Archive for July, 2004

> Spin Bonanza from the Democratic Convention

Saturday, July 31st, 2004


The Democratic National Convention scored a spinspeak high tide. But its greatest contribution to the spinmeister’s art was not its flood of corrupted and empty language designed to provide what it proudly called a Kerry “makeover”, but its introduction of truly advanced lookspin.

The Democratic spindocs didn’t invent graphicmagic, the adroit editing of film, statues and plaques to introduce heroes and delete newly designated villains. This form of lookspin dates back to the Romans. But for the first time millions of voters were treated to 30 year old reenactment films taken under the direction and by the hero himself after the fact.

There was young Lt. John Kerry striding through the jungle and the paddies as if he were on his way to doing daring deeds; there was deadly fire hitting the water; there was the swiftboat and the dangerous, black river: all smoothly packaged with horns and stirring strings and awed commentary.

Future possibilities boggle the mind. Possibly a TV cameraman could be assigned to every combat unit to take footage on request for politically ambitious officers and even non-coms. Or small digital cameras ingeniously fitted into the scopes of automatic weapons could eliminate the need for the cameramen and, thereby, cut help military budgets. In the future, no pol who ever put his foot in a combat zone would have to campaign in the future without a self-produced documentary.

Of course, lookspin can be a slippery slope as the Kerry troops discovered. When the balloon drop doesn’t work, shouting “We need more balloons. What the (expletive deleted) are you guys doing up there?” into an open cable network mike does not enhance the cause. Nor did the Kerry campaign request that a NASA photographer take shots of Kerry crawling around in a NASA “bunny suit” build presidential stature. Nor did the cuddly, surely vetted, strongly graphic anecdote from Kerry’s daughter about Kerry saving the life of her drowning hamster by giving it mouth-to-mouth resuscitation.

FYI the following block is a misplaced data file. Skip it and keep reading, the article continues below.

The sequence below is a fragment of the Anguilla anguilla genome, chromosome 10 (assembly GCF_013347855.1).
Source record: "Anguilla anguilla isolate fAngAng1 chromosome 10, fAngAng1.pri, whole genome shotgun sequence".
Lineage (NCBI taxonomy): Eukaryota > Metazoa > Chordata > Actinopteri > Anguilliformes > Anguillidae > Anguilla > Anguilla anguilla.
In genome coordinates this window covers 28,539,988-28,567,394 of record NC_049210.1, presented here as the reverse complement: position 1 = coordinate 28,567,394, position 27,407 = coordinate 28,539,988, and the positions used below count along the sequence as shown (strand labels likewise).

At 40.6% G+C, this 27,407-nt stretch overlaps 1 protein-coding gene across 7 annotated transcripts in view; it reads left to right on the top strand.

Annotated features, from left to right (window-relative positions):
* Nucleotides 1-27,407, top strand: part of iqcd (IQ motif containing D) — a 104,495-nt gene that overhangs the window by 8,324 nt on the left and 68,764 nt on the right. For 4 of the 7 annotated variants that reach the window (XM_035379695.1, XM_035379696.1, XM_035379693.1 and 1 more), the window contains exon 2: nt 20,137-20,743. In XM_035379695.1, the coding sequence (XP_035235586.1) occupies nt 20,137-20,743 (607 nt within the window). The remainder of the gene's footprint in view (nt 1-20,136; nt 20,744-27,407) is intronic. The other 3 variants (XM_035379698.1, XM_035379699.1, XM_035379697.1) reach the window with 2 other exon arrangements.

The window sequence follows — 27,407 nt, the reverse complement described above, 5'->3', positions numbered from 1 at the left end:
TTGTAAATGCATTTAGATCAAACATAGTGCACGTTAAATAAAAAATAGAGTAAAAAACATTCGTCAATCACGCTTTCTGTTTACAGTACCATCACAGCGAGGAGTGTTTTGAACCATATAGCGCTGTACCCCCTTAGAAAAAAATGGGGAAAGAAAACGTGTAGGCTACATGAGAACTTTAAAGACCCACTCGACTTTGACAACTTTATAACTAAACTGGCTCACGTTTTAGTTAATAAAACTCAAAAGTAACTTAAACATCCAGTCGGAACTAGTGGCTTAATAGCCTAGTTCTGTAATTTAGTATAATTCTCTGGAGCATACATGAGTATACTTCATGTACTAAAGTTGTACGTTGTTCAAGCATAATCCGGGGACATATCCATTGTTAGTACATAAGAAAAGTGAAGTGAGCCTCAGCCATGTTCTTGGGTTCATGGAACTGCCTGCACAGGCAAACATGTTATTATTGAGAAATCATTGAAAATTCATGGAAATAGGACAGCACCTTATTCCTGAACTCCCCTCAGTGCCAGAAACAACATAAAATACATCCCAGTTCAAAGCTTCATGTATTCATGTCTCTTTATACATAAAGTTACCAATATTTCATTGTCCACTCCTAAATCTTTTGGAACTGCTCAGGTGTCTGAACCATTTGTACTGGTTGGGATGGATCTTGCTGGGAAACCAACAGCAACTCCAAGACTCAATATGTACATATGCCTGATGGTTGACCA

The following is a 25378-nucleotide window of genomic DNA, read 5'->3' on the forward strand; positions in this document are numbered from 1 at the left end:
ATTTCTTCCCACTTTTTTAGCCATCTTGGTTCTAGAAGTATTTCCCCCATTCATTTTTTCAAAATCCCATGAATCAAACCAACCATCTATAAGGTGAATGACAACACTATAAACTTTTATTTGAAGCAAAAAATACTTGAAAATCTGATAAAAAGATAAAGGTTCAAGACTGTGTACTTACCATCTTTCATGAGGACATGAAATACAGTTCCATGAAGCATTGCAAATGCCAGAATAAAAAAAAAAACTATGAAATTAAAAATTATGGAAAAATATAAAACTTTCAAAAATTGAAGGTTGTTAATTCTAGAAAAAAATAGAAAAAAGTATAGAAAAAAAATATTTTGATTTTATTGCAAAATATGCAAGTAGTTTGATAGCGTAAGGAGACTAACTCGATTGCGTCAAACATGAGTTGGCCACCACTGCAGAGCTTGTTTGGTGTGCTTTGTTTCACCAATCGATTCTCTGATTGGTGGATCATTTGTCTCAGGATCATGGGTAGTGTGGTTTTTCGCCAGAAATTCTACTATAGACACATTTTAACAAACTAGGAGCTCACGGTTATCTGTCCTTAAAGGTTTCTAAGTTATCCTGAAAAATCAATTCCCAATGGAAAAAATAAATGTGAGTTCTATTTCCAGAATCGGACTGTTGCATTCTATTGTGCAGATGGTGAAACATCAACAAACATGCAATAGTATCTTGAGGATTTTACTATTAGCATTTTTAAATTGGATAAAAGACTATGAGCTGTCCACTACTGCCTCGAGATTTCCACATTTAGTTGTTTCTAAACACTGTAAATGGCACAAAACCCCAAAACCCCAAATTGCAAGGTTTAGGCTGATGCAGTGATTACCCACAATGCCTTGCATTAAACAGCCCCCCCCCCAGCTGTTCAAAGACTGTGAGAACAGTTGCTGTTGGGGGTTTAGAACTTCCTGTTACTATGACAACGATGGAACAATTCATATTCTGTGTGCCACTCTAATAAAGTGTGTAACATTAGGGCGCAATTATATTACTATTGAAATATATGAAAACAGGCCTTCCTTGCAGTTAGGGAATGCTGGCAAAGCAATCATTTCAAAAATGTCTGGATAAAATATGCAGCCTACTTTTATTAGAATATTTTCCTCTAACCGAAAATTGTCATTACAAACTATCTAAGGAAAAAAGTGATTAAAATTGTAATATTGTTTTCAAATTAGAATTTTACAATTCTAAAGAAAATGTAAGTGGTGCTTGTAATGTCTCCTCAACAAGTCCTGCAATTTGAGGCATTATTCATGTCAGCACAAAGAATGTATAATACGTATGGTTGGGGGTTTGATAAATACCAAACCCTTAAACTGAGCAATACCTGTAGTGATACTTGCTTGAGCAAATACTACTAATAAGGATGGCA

In such cases, the lookspin magicians can only pray that, as Sen. Edwards is wont to say, “hope is on the way.”

>Plausible Deniability: Corporate Get-Out-of-Jail-Free Card

Friday, July 16th, 2004


The indictment of former Enron CEO Ken Lay in the landmark Enron Scandal brings to the test the corporate plea: I didn’ know ‘nuttin.

The corporate spin phrase for this approach is “plausible deniability” or “the view from 30,000 feet.”

Essentially, Lay’s defense is that he had no idea that the bad guys down the hall were cooking the books. As far as he knew, everything was okey-dokey. Calling his chief financial officer a “liar and a thief,” Lay offered the following Clintonian self-exculpation: to the extent that I did not know what he was doing … then indeed, I cannot take responsibility.”